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Nahant: From Algonquians to Amusements

Right. So you’ll recall that I’m writing about our recent trip to New England, and I had just gotten us to Nahant. You’ll also recall that I described the town as being the quintesstially peninsula...which, in Latin, means “almost an island.” And that’s Nahant pure and simple. It’s an island that just happens to be attached to the mainland by a long, thin tongue of land.


According to its Wikipedia entry, the island was originally populated by Native American peoples, and most recently (as in the 1600s) by the Naumkeag people, who were “a historical tribe of Eastern Algonquian-speaking Native American people who lived in northeastern Massachusetts.” (1) Nahant itself was under the control of either a local leader by the name of Montowampate (known to the English as "Sagamore James”) or else another potentate, known to the Europeans as “Blacke William” or “Duke William.” It isn’t clear, unfortunately. But at least the later English-speaking colonists (members of the great Puritan Migration) said that they’d given Blacke/Duke William a suit of clothes in return for the right to use the island for various agricultural purposes.(2)


Whatever...Nahant only very gradually picked up an English-speaking population after that. By 1800, apparently, there were only three homes on the island. And, originally, it was part of another town, Lynn, but everything started to change in the 1850s.


What happened? Well, at the time, Lynn was a popular destination for beachgoers and vacationers. It was, in fact, kind of the Gold Coast of Boston, with expensive houses and hotels near the beach. It was considered very classy and The Best Sorts lived there or at least went there on vacation.



Again, nothing to do with the story, but I like the image. It’s of Martha in High Noon, one of our fav restaurants in Albuquerque, NM. I modified it to make the background look a bit more like a painting. See what you think.


That, by the way, would amuse at least some modern New Englanders. When Martha and I were living in Lynn in the 1980s, the town was considered a pretty hard knocks community--a rust belt pit full of decaying houses, abandoned factories, and crack houses. (There was a popular ditty: “Lynn, Lynn, city of sin, nobody comes out the way they went in.”)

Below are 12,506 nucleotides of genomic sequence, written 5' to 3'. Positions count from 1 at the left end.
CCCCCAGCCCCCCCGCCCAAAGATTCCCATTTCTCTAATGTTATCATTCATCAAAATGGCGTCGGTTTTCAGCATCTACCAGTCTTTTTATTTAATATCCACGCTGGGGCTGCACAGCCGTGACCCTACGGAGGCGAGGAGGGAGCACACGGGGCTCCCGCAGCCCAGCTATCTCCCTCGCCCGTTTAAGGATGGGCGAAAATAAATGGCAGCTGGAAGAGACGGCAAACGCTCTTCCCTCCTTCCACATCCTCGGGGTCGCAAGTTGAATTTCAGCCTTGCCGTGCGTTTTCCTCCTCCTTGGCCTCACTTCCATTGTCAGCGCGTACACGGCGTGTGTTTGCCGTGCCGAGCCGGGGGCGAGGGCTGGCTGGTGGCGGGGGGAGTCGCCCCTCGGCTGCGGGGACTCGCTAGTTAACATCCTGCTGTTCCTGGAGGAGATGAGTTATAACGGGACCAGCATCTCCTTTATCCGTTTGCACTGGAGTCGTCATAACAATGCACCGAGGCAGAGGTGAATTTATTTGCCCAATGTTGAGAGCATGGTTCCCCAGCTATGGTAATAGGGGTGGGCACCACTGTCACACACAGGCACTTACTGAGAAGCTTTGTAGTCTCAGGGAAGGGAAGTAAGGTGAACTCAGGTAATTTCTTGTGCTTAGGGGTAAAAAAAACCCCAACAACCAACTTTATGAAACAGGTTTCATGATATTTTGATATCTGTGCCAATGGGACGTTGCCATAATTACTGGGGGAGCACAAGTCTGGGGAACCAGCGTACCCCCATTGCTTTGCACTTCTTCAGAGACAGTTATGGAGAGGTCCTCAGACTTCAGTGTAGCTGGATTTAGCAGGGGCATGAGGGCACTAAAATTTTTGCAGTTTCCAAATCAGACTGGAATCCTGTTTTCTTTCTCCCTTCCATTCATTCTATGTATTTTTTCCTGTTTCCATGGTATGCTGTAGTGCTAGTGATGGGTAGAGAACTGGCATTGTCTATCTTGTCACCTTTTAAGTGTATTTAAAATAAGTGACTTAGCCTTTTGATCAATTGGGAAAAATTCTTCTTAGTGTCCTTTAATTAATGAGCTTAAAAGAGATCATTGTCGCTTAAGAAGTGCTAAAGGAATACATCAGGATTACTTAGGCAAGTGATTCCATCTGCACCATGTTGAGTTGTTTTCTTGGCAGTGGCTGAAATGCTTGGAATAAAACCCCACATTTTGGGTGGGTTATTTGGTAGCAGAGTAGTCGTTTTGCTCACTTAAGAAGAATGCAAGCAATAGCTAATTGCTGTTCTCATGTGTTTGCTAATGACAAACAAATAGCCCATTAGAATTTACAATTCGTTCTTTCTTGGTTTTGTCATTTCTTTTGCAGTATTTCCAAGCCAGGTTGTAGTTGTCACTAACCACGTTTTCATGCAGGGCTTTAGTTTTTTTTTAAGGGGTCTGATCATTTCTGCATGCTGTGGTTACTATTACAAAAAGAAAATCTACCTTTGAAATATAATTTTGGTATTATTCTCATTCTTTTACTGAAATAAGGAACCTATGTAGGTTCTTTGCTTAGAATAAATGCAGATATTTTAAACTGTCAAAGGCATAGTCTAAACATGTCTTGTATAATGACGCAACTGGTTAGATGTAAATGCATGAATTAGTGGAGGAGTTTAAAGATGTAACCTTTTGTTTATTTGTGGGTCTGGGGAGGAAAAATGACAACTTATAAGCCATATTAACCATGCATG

I gather that’s not so true anymore. In the last twenty-five years or so, Lynn has made a significant effort to turn itself around. I’m told that it is now kind of a happening place, with young artists and entrepreneurs turning abandoned buildings into lofts and software boutiques. (I hope so. ’Twas pretty dreadful when we were there. But that’s a story for another day...when you feel like something tall, dark, and gruesome.)


But, anyway, like I say, Lynn was crowded with summer resorts in the 1850s and 1860s. But, then, or some I’m told, the temperance movement hit...big time. Suddenly, it got a lot harder to buy liquor in the town of Lynn. (Again, a quick aside. Anti-alcohol movements in the US could be self-important and self-righteous, and there was no shortage of bigots among its leaders and followers. The sub-text in many places was “inferior breeds,” like immigrants from Ireland and Italy, drank...whereas “Real Americans,” didn’t. But, even so, the Anti-Saloon types had a point. Alcoholism is a real problem, and it causes real deaths and blights real lives. So we really can’t reject them in toto.)


Anyway, the result was that the Best And The Brightest...or at least the richest and thirstiest...went in search of new playgrounds. And there, right off shore, was Nahant, which soon became a town in its own right (separate from Lynn) with a thriving tourist economy. Again, quoting its Wikipedia entry, the area was the home or summer getaway of many Boston’s finest, including artists, writers, poets (for example, Henry Wadsworth Longfellow), and politicians.


It was also, though, home to some of America’s first amusement parks, like Bass Point and Maolis Gardens, where there were all manner of entertainments--things like merry-go-rounds, bowling alleys, and a massive roller coaster.(3)


This provided Nahant with a new existence...and Nahanters with considerable annoyance. The visitors to their enclave brought welcome dollars, but they were also a rowdy bunch. There was just too much drinking and merry making and noise for everyone’s taste. The result was serious tension between the long-term residents and the visitors.


It is a pattern we will see again.


Anyway, the amusement parks were a passing phenomenon. Gradually they closed or went elsewhere and Nahant evolved again...becoming, in time, what it is today, i.e., a pleasant urban residential area with several lovely beaches.


Which is, of course, where Martha and I enter the story.


More to come.






Footnotes:


1. Naumkeag People, Wikipedia, https://en.wikipedia.org/wiki/Naumkeag_people

2. Nahant, Wikipedia, https://en.wikipedia.org/wiki/Nahant,_Massachusetts

3. For more on these parks, see “Bass Point and Maolis Gardens,” https://freepages.rootsweb.com/~howardlake/history/amusement/basspoint.html. I have been trying to find the name of the author. I believe it is Carol Clark, but I am not 100% certain.

Also, if you’re interested in the great American amusement parks of the past, check out the web page of the National Amusement Parks Historical Association (NAPHA), which is here: https://napha.org/, and particularly its list of lost parks: http://lostamusementparks.napha.org/

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